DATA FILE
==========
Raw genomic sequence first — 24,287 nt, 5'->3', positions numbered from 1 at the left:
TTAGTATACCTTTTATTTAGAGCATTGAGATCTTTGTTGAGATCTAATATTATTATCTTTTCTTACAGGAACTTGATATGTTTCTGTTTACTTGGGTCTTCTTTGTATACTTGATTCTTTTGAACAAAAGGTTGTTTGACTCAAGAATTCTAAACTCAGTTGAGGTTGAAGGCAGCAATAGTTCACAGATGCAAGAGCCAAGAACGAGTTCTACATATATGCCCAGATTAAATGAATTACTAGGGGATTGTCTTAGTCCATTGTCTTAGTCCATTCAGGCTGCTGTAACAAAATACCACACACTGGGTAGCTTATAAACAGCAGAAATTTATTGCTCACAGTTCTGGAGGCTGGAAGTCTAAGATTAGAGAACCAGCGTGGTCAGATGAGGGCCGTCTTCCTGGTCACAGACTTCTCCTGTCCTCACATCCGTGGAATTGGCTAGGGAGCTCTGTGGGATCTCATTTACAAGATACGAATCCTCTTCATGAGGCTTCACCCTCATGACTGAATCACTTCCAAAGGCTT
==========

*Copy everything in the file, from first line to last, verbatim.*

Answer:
Raw genomic sequence first — 24,287 nt, 5'->3', positions numbered from 1 at the left:
TTAGTATACCTTTTATTTAGAGCATTGAGATCTTTGTTGAGATCTAATATTATTATCTTTTCTTACAGGAACTTGATATGTTTCTGTTTACTTGGGTCTTCTTTGTATACTTGATTCTTTTGAACAAAAGGTTGTTTGACTCAAGAATTCTAAACTCAGTTGAGGTTGAAGGCAGCAATAGTTCACAGATGCAAGAGCCAAGAACGAGTTCTACATATATGCCCAGATTAAATGAATTACTAGGGGATTGTCTTAGTCCATTGTCTTAGTCCATTCAGGCTGCTGTAACAAAATACCACACACTGGGTAGCTTATAAACAGCAGAAATTTATTGCTCACAGTTCTGGAGGCTGGAAGTCTAAGATTAGAGAACCAGCGTGGTCAGATGAGGGCCGTCTTCCTGGTCACAGACTTCTCCTGTCCTCACATCCGTGGAATTGGCTAGGGAGCTCTGTGGGATCTCATTTACAAGATACGAATCCTCTTCATGAGGCTTCACCCTCATGACTGAATCACTTCCAAAGGCTT